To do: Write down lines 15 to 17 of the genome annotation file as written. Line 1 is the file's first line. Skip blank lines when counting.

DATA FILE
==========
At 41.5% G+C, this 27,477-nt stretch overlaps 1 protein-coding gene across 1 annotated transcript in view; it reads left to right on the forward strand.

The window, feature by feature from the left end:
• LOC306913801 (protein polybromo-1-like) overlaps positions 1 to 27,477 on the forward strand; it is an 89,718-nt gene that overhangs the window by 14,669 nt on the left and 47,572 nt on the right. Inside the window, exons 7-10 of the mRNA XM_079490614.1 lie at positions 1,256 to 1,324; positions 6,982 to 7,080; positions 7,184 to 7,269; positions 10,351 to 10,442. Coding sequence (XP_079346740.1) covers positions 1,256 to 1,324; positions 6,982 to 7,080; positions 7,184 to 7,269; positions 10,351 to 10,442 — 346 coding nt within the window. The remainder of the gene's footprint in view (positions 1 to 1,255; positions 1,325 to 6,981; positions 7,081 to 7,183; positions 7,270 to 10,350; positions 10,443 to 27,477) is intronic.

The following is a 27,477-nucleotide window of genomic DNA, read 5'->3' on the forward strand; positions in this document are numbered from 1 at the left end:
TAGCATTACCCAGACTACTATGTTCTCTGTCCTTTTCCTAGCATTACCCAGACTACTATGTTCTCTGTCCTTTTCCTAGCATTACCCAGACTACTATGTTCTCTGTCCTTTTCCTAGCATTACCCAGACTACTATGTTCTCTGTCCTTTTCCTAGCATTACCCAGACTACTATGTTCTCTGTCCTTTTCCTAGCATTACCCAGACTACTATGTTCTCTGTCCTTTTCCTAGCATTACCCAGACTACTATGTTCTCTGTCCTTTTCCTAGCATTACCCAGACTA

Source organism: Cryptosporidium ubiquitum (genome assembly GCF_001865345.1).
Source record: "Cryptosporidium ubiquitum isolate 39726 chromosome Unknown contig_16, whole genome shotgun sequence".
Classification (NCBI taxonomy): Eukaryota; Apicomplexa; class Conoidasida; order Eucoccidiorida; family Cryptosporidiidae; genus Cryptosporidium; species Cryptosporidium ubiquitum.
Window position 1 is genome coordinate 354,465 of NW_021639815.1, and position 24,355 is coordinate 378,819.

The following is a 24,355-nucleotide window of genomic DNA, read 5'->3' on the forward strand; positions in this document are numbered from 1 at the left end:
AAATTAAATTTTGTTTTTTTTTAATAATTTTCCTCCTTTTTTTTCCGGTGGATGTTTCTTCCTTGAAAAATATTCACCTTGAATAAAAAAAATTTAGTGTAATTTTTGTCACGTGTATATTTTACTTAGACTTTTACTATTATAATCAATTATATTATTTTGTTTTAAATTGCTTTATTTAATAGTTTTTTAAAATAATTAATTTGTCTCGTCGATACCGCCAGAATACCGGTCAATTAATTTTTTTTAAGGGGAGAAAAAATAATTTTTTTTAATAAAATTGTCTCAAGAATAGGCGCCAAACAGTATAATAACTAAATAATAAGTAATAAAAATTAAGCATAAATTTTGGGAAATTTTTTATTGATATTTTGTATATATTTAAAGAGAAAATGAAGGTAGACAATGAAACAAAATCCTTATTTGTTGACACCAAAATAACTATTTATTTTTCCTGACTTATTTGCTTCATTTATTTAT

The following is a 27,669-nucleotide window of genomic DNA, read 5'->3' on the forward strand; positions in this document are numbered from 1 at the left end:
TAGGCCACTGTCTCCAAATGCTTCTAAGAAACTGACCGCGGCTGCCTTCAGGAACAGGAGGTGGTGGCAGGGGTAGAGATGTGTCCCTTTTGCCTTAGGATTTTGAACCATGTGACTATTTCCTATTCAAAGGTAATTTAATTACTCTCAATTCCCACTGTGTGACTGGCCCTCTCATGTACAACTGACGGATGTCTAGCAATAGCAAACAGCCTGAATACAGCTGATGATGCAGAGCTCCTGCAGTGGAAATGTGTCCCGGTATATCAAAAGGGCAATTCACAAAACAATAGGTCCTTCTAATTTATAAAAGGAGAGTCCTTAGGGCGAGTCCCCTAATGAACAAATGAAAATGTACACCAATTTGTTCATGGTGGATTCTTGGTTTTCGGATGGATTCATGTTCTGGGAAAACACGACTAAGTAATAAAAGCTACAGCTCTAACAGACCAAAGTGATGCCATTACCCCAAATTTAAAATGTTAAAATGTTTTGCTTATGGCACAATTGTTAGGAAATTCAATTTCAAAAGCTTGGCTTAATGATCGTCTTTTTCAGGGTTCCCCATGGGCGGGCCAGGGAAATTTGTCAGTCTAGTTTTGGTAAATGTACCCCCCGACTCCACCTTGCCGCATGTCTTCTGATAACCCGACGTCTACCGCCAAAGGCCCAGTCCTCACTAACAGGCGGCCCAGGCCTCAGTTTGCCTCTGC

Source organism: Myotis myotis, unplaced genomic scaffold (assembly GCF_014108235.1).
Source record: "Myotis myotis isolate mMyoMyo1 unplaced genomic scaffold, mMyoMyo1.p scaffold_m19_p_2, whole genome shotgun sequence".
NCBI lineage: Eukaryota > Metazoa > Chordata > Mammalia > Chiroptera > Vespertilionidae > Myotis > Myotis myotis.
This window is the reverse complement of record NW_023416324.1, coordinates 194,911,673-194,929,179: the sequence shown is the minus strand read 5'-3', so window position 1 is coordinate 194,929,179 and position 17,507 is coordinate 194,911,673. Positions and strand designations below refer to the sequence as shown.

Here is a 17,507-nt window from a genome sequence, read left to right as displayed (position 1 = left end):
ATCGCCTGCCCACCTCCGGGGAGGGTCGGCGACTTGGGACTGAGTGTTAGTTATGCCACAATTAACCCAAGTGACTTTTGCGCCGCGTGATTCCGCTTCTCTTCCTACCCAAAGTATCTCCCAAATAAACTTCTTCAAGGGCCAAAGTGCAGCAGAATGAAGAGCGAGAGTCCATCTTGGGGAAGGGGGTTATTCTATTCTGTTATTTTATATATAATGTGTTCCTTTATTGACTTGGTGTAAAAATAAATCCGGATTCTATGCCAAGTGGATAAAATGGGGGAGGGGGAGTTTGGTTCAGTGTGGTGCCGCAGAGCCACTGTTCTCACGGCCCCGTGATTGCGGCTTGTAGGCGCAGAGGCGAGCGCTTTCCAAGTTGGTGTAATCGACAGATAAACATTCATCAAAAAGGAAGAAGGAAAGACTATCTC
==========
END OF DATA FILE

Source record: "Myotis myotis isolate mMyoMyo1 unplaced genomic scaffold, mMyoMyo1.p scaffold_m19_p_2, whole genome shotgun sequence".
NCBI lineage: Eukaryota > Metazoa > Chordata > Mammalia > Chiroptera > Vespertilionidae > Myotis > Myotis myotis.
This window is the reverse complement of record NW_023416324.1, coordinates 194,911,673-194,929,179: the sequence shown is the minus strand read 5'-3', so window position 1 is coordinate 194,929,179 and position 17,507 is coordinate 194,911,673. Positions and strand designations below refer to the sequence as shown.